by Housesimple on 17th May 2017
Rising house prices are great news for anyone looking to sell their home. However, they're also making it a little hard for first-time buyers to get on the property ladder. According to , the number of 25 to 34-year-olds still living with Mum and Dad has gone up by nearly 37% since 2007. With these figures in mind, we thought we'd take a look at what's behind these not-so-empty nests, and what sorts of schemes there are to help young buyers make their first property purchase.
It's not exactly rocket science: the rise in the number of adults living at home has happened around the same time as a 45% rise in the average price of a first-time property.
In 2006, first-time buyers were paying an average of £146,000. Last year, that figure reached £211,000. Two-thirds of those surveyed by Aviva stated that they still live at home to save up their cash.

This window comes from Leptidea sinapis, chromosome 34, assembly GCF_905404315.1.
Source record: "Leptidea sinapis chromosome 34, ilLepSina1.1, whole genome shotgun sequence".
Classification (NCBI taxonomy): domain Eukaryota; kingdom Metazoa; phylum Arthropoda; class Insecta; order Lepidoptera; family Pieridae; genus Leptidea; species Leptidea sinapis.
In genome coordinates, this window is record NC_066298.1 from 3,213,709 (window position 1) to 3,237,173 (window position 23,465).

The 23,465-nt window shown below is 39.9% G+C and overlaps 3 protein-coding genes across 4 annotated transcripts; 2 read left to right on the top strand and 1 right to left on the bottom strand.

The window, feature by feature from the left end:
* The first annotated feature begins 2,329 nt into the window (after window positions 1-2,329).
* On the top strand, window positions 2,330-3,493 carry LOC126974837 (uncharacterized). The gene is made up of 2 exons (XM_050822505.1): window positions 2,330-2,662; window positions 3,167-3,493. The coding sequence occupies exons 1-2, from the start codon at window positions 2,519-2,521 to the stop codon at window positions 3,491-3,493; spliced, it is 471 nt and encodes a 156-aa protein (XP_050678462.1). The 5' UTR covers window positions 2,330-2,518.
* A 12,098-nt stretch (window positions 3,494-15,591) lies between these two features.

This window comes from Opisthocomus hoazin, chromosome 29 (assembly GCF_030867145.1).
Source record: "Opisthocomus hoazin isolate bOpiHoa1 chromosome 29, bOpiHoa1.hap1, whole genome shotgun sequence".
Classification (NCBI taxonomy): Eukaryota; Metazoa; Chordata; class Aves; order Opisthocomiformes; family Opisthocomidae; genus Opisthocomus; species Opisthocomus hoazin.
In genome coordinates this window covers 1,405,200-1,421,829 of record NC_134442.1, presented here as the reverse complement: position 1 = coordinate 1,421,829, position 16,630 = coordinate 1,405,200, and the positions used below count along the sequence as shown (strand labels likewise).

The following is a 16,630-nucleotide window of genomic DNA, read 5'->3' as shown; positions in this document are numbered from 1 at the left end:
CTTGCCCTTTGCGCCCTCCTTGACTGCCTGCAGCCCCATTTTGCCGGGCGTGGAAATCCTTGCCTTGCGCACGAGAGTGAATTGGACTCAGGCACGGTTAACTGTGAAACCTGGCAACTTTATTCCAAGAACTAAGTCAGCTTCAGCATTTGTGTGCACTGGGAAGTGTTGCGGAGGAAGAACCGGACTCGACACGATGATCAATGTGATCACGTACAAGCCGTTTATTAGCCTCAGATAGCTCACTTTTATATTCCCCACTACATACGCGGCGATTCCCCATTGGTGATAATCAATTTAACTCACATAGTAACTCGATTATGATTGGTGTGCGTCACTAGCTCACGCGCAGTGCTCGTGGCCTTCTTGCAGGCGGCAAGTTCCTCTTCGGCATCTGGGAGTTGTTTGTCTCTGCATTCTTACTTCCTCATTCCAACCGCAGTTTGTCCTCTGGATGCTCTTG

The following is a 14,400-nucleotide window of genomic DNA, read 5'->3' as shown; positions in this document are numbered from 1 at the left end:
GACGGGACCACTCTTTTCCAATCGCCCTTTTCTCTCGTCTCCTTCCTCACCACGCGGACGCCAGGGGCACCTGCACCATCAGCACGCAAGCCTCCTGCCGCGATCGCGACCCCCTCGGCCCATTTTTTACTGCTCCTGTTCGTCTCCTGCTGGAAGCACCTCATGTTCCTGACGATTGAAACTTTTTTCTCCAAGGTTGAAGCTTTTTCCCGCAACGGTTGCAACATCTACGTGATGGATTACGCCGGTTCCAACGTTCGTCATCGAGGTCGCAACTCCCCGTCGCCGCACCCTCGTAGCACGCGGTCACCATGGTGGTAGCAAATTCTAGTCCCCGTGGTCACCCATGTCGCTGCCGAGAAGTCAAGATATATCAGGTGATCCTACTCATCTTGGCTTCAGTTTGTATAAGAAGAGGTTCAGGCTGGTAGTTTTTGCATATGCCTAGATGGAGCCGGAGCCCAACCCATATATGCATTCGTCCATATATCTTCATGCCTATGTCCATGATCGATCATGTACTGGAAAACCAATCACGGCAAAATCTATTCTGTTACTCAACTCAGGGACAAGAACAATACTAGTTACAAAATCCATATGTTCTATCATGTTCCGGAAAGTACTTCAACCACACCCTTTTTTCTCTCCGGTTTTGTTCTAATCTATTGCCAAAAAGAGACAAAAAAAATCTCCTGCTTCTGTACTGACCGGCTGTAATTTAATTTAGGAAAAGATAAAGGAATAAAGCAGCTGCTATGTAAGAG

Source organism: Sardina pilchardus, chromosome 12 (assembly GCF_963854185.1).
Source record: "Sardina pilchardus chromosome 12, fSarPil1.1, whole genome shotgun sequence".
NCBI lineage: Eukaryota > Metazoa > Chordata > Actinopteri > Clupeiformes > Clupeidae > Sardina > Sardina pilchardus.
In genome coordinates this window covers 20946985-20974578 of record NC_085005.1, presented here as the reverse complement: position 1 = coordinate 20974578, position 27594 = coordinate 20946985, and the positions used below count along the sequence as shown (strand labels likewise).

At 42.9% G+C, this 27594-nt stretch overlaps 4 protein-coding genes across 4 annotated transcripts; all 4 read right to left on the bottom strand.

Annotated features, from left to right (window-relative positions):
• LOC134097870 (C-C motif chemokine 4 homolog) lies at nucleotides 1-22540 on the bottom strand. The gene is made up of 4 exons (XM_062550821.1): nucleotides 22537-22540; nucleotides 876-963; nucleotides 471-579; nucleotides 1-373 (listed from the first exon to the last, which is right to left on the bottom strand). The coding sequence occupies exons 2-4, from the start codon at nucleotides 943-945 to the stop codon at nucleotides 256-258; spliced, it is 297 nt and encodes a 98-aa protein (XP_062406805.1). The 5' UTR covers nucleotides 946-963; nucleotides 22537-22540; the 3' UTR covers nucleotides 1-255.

However, many young people aren't worried at all about staying at home: actually, nearly half said they were perfectly happy with the situation. Around a quarter said they still live at home simply because they enjoy being looked after – it seems nothing beats Mum's cooking. A further 14% stick around to help look after elderly parents or other family members.
With property price tags getting that little bit bigger, more and more first-time buyers are turning to their families for a helping leg up onto the ladder. The Bank of Mum and Dad (and sometimes ) has become the UK's ninth biggest mortgage lender. They're expected to pass on £6.5 billion this year to help their kids get a foot on the ladder.
Thankfully, the government has put a few measures in place to help first-time buyers get a little more money together. The schemes include government-backed savings accounts, shared ownership programs, and a government loan to help first-timers purchase newly built properties.
The first rung may feel a little bit high for anyone approaching the property market for the first time, but there's help available for anyone needing a boost.
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